“When I started here, under the joint venture of GM and Suzuki, you couldn’t read a newspaper unless it was put out by the company,” a worker with 28 years at the plant said. “All these corporations are the same; they want to drive down our wages and pensions. They use the workers in Mexico and other countries for cheap labour. It would be awesome to unite workers all over the world. The companies plan out their operations on a world scale but we don’t. There shouldn’t even be any borders to keep workers separated.

“Working six days a week destroys your home and family life. We’re completely tied to the company and you don’t have a life. The older workers have had our wages frozen for a decade and the young workers have an uphill battle just to survive.”

Another worker with 28 years at the plant said, “We’re fighting for the next generation, for the guys that are making $20 an hour. They have the right to make a good wage. The company has been pecking away at our wages and benefits for decades. Now they are making billions and we have stand up.”

Another veteran worker said, “This plant sets the pace for the other Big Three plants. We give up something big here like the defined pensions and then it’s spun out later to everybody else. I really get what you are saying about unifying autoworkers everywhere. The companies are all global and they play us off one against the other because we’re not united globally.”

The strikebound plant in Ingersoll

Another long-term employee remarked on the bribery scandal in the United States where top UAW union officials in charge of negotiations at Fiat-Chrysler received millions of dollars in bribes from FCA management to impose concessions contracts. “I’ve read some stuff on that. It really makes you stop and think. Exactly whose side is everyone on? There’s been nothing but bad deals here lately. It makes you think there’s probably a lot more to negotiations we don’t know about.”

“We were surprised Unifor even called a strike,” another second-tier worker told the newsletter. “This must be the worst contract in history and the union knew it couldn’t sell it to the members. I think they plan to keep us out a week and then try to push through more concessions, like eliminating defined benefit pensions for senior workers. The union will tell us ‘you’re lucky to have a job’ and say they fought as hard as they could, but the company wouldn’t budge.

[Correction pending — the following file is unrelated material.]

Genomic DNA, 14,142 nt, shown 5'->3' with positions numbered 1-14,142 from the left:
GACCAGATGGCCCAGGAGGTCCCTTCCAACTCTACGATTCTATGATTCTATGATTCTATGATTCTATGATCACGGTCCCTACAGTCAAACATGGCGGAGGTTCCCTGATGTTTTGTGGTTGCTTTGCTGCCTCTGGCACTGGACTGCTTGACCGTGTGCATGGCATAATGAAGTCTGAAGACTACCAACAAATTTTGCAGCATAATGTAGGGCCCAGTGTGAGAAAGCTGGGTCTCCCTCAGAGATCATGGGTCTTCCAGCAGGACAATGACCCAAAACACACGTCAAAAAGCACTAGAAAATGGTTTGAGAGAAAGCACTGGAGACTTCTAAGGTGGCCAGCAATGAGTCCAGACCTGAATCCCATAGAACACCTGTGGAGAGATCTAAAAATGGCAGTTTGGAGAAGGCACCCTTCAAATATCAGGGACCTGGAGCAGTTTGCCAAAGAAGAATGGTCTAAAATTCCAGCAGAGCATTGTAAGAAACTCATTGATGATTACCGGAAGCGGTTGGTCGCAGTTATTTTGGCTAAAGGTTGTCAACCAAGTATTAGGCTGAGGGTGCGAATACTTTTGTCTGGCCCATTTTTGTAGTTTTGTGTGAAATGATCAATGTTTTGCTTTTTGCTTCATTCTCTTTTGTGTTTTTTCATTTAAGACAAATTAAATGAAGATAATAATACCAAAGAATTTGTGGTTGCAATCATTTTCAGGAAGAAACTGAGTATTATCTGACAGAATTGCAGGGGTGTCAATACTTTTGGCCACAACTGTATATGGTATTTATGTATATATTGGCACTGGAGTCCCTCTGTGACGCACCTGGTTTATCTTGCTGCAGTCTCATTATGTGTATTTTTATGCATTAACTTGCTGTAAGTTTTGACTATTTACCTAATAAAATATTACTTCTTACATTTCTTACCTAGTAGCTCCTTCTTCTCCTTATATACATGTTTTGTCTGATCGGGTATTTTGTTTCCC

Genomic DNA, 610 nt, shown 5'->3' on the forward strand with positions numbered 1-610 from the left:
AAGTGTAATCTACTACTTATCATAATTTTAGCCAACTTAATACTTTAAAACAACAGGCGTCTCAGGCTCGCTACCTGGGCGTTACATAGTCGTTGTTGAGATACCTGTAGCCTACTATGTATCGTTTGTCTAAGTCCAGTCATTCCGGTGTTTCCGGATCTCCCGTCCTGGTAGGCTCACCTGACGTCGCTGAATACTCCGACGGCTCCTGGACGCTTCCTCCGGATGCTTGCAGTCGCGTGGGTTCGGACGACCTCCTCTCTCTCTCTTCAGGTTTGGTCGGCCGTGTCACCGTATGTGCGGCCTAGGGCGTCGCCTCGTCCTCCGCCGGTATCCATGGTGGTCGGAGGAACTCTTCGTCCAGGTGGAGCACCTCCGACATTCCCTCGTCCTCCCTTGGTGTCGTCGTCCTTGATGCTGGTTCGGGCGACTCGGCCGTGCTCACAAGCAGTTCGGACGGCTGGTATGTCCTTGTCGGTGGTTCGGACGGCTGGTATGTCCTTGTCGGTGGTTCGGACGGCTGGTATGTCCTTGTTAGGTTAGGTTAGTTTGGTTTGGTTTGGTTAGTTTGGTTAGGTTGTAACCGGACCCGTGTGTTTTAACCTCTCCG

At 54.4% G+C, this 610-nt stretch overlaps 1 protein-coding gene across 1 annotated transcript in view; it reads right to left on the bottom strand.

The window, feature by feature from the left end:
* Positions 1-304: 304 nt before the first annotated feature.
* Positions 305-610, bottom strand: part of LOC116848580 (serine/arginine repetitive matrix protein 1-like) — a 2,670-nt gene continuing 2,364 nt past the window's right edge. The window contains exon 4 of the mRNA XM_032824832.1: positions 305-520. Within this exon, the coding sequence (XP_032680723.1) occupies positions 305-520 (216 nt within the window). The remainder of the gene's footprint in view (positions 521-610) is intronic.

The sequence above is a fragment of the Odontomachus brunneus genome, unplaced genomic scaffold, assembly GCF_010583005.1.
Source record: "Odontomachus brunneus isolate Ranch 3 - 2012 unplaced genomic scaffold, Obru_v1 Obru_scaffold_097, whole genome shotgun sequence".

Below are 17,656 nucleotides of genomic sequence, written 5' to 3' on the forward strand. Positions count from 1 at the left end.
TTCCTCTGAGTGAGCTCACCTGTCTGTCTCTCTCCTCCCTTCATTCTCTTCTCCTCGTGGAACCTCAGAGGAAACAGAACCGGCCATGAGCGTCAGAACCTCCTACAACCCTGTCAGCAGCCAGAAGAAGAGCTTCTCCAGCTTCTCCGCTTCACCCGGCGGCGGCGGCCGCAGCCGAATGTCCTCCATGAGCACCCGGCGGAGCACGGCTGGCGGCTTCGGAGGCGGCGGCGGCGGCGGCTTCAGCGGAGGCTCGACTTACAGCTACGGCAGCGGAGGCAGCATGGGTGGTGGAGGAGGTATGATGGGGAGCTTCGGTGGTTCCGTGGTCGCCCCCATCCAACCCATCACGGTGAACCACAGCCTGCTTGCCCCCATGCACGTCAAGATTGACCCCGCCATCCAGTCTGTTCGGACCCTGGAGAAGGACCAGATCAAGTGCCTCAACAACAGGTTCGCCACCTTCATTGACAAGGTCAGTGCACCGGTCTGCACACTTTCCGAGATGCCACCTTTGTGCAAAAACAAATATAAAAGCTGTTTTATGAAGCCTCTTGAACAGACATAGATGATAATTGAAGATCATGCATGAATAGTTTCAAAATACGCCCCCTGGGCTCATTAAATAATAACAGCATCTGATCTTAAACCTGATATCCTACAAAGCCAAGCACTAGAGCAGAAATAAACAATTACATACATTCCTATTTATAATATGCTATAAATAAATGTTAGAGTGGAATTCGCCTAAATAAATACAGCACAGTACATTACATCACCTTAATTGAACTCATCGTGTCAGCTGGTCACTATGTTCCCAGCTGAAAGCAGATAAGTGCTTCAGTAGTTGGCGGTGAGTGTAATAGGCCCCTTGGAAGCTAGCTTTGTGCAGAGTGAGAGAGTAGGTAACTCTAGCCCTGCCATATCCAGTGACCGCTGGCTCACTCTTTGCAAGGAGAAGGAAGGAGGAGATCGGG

“Where do you draw the line when the company is making billions? GM has $22 billion in the bank. There are all these anti-bullying signs around the plant, but GM is the biggest bully there is.

“I knew back in my college days we lived in a global economy. There is no such thing as Canadian autoworkers, US autoworkers and Mexican autoworkers—only autoworkers. We all have the same interests and should be on the same page. The ‘Buy Canadian’ or ‘Buy American’ stuff only creates competition among labourers.

“It’s like the peaches in Grapes of Wrath. The Okies were supposed to get 5 cents for every bushel of peaches they picked. But 1,000 showed up for 500 jobs and instead of 5 cents, they got 2 ½ cents. It’s crazy that the problems Steinbeck was writing about in 1939 are still here today.

“If I were able to speak to the Mexican workers I would say we are not enemies. I’d tell them to not work for nothing. The Mexican workers have to demand better working conditions, better wages and conditions.”

Commenting on the deplorable conditions at the CAMI plant, which Unifor has sanctioned, she said, “I’ve seen more workers rubbing shoulders and arms because of pain than I ever did before. There are workers in their twenties who are on restrictive duties because of pain and injuries. The plan is to have a disposable workforce. They use and abuse workers until they can’t do the work anymore and then they let them go.”